Does the Fed Secretly Worry About Deflation?

Whether or not the Fed's action last week was an effort to stimulate the weak U.S. economy is debatable. But few have pointed out that the move might also have another effect, whether intentional or unintentional: it could curb deflation. Might that have been a secret purpose for making sure that the monetary supply wasn't slowly shrinking as mortgage-backed securities paid off more quickly than anticipated? It was likely at least a welcome outcome.

As those securities pay off, the Fed was slowly tightening monetary policy through its inaction. The cash that added to its balance sheet was money exiting the economy. That would work to slow inflation, putting downward pressure on the price level.

Yet, through June, it began to look like a deflationary period could be starting up. At the time of the meeting, the last data they would have reviewed showed consumer prices falling 0.1% in June, while producer prices dropped by 0.5%. Both CPI and PPI had declined for three straight months. Although the Fed didn't indicate in its statement that it was worried about deflation, certainly other economists have been.

Easing monetary policy wouldn't only potentially have simulative effects, but the Fed might also have hoped that it would help to prevent further deflation. Even if this wasn't an explicit end, certainly the central bankers may have appreciated the implicit price stabilization that might result by preventing further declines.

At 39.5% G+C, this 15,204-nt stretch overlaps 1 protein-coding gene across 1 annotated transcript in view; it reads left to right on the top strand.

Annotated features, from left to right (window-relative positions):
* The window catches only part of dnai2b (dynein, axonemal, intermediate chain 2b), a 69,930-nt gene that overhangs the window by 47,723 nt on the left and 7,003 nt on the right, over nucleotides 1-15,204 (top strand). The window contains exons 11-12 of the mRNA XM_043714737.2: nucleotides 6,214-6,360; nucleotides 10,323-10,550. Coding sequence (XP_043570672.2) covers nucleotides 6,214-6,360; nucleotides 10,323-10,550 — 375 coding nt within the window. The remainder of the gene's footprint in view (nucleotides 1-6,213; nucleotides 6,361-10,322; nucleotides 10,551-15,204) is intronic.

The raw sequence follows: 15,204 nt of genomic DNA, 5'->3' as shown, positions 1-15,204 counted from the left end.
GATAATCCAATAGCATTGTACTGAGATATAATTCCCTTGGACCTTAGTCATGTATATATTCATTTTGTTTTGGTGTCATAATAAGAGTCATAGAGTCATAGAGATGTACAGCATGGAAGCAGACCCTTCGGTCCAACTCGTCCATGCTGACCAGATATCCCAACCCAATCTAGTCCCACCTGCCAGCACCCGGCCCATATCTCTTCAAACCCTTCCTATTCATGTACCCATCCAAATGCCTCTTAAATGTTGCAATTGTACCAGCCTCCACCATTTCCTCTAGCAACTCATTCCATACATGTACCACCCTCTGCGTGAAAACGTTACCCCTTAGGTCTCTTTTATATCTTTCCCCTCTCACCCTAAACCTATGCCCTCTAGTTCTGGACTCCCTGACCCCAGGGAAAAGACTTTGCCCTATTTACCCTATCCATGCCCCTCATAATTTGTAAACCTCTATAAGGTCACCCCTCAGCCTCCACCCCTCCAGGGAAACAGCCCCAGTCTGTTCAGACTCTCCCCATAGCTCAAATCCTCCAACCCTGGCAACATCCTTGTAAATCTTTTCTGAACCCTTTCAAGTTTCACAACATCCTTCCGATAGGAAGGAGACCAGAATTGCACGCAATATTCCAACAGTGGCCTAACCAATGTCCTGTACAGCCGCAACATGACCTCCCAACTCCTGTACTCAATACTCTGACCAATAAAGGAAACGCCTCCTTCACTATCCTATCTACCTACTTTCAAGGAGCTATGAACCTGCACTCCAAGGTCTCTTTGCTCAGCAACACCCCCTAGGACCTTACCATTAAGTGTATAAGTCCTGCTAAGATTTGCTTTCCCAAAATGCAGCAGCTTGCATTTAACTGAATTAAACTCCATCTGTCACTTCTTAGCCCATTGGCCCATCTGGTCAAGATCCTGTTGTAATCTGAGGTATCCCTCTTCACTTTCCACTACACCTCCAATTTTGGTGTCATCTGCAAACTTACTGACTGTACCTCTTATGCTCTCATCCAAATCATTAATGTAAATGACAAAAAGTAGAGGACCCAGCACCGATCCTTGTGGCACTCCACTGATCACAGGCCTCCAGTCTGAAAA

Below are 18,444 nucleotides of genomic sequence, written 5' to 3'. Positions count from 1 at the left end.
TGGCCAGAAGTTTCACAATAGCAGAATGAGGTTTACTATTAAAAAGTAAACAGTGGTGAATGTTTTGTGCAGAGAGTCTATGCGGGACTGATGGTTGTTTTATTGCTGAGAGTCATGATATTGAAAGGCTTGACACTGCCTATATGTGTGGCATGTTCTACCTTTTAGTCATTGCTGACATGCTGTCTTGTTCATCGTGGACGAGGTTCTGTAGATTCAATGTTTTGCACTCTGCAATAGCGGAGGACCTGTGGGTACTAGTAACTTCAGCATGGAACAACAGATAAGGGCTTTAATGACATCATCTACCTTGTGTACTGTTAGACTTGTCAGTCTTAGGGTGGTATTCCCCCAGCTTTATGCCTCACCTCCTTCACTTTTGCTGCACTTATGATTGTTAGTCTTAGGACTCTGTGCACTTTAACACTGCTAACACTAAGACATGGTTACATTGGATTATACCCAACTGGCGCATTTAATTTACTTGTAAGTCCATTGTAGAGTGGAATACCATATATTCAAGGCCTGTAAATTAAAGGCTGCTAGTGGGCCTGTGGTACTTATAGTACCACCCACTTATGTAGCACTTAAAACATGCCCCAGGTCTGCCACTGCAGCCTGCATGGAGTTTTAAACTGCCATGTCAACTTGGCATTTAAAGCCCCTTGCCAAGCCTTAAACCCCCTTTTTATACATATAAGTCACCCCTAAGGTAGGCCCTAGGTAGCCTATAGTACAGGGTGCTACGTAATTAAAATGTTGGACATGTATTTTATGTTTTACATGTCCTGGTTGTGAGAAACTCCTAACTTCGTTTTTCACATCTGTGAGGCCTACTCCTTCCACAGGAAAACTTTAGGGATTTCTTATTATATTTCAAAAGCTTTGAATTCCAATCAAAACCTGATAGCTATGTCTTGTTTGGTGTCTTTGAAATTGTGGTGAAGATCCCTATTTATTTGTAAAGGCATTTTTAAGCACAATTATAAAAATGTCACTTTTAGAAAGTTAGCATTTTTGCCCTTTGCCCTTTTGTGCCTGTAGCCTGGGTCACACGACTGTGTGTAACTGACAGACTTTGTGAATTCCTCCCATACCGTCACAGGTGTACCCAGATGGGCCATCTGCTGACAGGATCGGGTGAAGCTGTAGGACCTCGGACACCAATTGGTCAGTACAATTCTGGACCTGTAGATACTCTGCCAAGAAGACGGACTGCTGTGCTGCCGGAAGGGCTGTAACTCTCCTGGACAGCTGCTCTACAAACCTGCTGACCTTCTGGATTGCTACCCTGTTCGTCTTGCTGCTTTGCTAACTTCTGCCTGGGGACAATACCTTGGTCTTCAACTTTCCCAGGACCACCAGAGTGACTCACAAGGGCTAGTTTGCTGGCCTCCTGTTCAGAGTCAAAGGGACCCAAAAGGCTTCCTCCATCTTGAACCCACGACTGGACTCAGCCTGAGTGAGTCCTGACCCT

This month, however, we learned that the direction of prices reversed slightly in July. CPI increased by 0.3%, and PPI rose by 0.2%. So some economists might be a little relieved that the price declines didn't continue to mount last month, but this could just be a pause in the trend. The Fed's move, however, might help to ensure that prices begin to rise again more consistently.

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Daniel Indiviglio was an associate editor at The Atlantic from 2009 through 2011. He is now the Washington, D.C.-based columnist for Reuters Breakingviews. He is also a 2011 Robert Novak Journalism Fellow through the Phillips Foundation. More

Indiviglio has also written for Forbes. Prior to becoming a journalist, he spent several years working as an investment banker and a consultant.

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